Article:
Spelinspektionen, Sweden’s gambling regulator, has announced plans to launch new initiatives to help it keep a closer watch on how money moves through the Swedish industry.
The new measures are due to take effect in early 2020 and they will replace the present system, which is called DAR, and the regulator is already pressing operators to prepare to get themselves aligned with the new rules.
AML is short for anti-money laundering and gambling regulators take AML very seriously indeed. With an industry that is exclusively web-based, it is important for them to keep an eye on how gambling services are used to prevent them being used for criminal activity.
All reputable regulators demand that operators take measures to prevent money laundering through their online casinos. These tie in with Know Your Customer protocols, which help to track where gambling money comes from and ends up. Keeping crime out of gambling is in everyone’s interests and Sweden’s Spelinspektionen intends to make its AML rules iron-clad.
The new AML system, called goAML by the regulator, officially comes into force on the 13th January 2020. This comes just a year after the Swedish government launched Spelinspektionen in its current form.
The DAR system will continue to operate until the 29th February, to allow operators a bit of wiggle room to migrate over to the goAML license structure. GoAML will be available one month ahead of its official launch, on the 9th December 2019, which allows operators to start the application process in plenty of time.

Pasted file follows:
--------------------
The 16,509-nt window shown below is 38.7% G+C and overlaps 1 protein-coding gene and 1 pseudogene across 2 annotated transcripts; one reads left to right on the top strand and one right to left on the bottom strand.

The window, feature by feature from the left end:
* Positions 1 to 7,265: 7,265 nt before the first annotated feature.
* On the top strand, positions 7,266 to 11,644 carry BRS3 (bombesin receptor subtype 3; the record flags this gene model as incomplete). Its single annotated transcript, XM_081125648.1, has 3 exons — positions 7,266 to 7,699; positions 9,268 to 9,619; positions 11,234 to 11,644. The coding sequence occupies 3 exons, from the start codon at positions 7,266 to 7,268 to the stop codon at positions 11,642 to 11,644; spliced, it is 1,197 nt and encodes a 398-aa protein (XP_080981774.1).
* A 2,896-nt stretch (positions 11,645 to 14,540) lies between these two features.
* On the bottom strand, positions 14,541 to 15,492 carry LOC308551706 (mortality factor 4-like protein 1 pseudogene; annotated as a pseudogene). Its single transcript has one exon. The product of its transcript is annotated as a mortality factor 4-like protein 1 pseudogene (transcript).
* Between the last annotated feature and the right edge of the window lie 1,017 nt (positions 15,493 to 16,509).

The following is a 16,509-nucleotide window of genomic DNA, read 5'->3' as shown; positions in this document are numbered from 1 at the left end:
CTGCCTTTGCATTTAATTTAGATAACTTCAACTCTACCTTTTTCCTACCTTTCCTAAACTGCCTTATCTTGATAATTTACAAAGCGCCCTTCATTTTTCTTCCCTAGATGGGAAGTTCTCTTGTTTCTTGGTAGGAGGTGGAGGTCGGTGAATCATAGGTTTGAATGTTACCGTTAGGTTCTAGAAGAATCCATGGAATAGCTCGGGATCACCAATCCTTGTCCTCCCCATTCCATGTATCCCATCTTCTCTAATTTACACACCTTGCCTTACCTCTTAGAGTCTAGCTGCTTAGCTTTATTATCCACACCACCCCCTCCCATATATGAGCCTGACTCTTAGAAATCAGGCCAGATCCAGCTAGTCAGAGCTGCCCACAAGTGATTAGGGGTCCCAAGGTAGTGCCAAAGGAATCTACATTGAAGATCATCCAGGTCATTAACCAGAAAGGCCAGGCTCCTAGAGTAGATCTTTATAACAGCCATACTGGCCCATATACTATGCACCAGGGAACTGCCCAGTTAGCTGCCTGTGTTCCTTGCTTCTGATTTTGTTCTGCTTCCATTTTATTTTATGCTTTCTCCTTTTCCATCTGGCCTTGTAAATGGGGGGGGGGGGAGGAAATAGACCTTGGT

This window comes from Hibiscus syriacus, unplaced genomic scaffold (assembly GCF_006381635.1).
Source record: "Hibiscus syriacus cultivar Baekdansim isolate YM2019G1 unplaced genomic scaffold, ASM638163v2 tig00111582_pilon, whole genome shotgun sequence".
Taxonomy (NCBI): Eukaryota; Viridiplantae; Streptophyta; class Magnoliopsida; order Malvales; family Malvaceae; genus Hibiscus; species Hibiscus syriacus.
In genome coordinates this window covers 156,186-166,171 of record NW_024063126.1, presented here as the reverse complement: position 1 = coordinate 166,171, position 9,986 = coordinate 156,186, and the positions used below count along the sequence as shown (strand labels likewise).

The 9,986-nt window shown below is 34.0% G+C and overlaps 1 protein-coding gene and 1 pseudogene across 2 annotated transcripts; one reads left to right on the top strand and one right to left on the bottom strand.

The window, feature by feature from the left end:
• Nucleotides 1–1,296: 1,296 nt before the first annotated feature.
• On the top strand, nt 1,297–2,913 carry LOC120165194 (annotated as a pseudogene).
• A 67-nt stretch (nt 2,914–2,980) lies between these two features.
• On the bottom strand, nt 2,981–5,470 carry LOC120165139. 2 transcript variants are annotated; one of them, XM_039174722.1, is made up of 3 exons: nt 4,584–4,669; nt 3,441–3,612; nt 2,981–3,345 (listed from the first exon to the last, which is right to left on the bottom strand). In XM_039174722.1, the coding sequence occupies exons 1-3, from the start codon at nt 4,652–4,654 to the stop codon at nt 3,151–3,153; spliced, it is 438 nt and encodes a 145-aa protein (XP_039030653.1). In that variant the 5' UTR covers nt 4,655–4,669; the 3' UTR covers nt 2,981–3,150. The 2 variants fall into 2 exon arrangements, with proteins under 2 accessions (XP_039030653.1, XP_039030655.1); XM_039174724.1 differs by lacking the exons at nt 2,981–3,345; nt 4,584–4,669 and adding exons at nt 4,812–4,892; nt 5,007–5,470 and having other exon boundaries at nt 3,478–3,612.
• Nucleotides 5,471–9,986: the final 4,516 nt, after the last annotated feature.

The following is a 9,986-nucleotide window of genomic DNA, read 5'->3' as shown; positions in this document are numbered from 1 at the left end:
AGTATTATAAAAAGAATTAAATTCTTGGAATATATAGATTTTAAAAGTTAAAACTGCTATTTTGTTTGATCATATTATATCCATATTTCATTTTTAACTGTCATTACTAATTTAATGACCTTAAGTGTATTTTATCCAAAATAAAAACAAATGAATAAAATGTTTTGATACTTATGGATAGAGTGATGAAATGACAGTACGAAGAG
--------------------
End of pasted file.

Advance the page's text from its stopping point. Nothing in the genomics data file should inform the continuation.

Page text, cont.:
Despite the regulator’s enthusiasm to get goAML off the ground, it does still need to pass a vetting process by the Swedish government. However, the regulator has assured stakeholders that this is approval won’t be long in coming.
Spelinspektionen may only be a year old but it has already proven to be a tough regulator to impress. Since its launch, a number of operators have faced pushback over their advertising policies or their non-compliance with AML rules that are currently in force. Brands such as GiG and Global Gaming have been hit with suspensions of their licenses already.
While operators holding a Swedish license are clearly bound to stick with their licensing obligations, the regulator is reaching further in an effort to close any loopholes that offshore operators might seek to exploit.
In September, payment processors were cautioned by Spelinspektionen to withhold payments to gambling operators that are not licensed in Sweden. Online casinos operating outside of Sweden’s legal system are able to offer marketing and promotional offers that licensed operators cannot.
While Spelinspektionen cannot sanction these operators directly because they outside its jurisdiction and not license holders, this move means that the regulator can still exert some control over them and, more importantly, over what Swedish players are exposed to. Sweden’s tough stance on player protection is quite evident and there are suspicions that offshore operators could face further scrutiny down the line.